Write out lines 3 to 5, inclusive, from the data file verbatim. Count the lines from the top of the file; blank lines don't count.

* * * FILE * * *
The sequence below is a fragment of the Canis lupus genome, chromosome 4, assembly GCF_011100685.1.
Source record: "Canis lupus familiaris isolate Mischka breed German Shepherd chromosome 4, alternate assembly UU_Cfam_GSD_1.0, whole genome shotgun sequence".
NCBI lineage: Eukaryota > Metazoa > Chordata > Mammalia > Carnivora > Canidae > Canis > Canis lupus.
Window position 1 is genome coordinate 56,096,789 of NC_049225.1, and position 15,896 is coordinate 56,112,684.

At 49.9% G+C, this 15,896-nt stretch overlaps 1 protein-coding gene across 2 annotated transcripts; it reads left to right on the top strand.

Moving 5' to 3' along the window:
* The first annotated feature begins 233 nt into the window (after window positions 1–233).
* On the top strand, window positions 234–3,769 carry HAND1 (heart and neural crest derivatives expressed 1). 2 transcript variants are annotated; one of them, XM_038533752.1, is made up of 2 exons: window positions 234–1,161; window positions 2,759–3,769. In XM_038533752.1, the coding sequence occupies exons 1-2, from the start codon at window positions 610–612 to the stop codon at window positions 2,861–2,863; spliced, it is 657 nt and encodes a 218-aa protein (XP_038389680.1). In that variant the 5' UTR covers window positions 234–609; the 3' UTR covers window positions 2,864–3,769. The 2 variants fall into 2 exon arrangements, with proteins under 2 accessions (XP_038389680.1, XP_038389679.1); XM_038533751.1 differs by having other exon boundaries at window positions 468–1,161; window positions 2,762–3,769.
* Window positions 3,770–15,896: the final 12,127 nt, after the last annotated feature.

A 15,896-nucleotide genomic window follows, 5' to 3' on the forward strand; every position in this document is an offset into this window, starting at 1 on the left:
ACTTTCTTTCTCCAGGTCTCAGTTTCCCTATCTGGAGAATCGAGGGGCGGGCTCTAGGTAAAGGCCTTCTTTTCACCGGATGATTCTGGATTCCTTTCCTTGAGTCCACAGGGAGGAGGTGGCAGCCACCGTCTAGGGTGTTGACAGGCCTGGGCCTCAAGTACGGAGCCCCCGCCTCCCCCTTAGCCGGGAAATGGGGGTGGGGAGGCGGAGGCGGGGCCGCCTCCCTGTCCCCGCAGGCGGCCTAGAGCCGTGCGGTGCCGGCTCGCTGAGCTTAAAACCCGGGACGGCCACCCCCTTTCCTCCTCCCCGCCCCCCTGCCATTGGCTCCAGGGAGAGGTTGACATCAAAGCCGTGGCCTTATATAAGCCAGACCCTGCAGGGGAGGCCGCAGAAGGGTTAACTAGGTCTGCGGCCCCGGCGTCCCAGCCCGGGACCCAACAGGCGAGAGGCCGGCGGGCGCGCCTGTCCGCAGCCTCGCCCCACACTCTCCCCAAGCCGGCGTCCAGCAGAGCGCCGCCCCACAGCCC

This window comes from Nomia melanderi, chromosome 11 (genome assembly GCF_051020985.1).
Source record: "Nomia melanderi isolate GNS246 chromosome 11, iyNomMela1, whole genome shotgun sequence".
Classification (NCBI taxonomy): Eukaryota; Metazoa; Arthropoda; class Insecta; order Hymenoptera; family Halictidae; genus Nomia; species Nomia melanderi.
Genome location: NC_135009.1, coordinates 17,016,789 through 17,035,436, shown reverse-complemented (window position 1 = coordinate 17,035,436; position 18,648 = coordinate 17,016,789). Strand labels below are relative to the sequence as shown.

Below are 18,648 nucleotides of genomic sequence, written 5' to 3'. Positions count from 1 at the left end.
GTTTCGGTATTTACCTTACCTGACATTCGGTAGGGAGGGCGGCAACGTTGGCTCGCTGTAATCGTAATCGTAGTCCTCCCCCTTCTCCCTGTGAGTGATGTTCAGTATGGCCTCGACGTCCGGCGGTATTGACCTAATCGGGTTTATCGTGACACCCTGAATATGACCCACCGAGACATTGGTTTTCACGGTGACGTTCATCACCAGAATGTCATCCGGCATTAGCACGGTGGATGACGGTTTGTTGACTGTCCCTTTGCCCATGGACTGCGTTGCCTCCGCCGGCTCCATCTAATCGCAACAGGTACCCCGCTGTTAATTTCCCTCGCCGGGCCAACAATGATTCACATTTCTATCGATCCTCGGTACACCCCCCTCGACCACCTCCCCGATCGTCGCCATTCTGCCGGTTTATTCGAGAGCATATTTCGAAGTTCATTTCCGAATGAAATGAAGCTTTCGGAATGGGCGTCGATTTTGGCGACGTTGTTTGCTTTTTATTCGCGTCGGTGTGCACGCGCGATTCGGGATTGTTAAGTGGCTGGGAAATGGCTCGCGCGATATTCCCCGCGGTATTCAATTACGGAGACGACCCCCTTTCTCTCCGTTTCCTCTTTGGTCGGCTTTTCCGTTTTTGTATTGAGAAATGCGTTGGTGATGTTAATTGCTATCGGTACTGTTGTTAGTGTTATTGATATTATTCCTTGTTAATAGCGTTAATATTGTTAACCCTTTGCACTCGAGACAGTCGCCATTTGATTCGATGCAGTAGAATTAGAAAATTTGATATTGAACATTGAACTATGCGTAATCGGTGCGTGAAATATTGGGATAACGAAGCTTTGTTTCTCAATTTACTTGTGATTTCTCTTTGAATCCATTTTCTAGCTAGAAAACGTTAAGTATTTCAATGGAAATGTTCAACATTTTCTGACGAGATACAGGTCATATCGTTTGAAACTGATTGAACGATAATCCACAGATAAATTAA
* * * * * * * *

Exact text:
NCBI lineage: Eukaryota > Metazoa > Chordata > Mammalia > Carnivora > Canidae > Canis > Canis lupus.
Window position 1 is genome coordinate 56,096,789 of NC_049225.1, and position 15,896 is coordinate 56,112,684.

At 49.9% G+C, this 15,896-nt stretch overlaps 1 protein-coding gene across 2 annotated transcripts; it reads left to right on the top strand.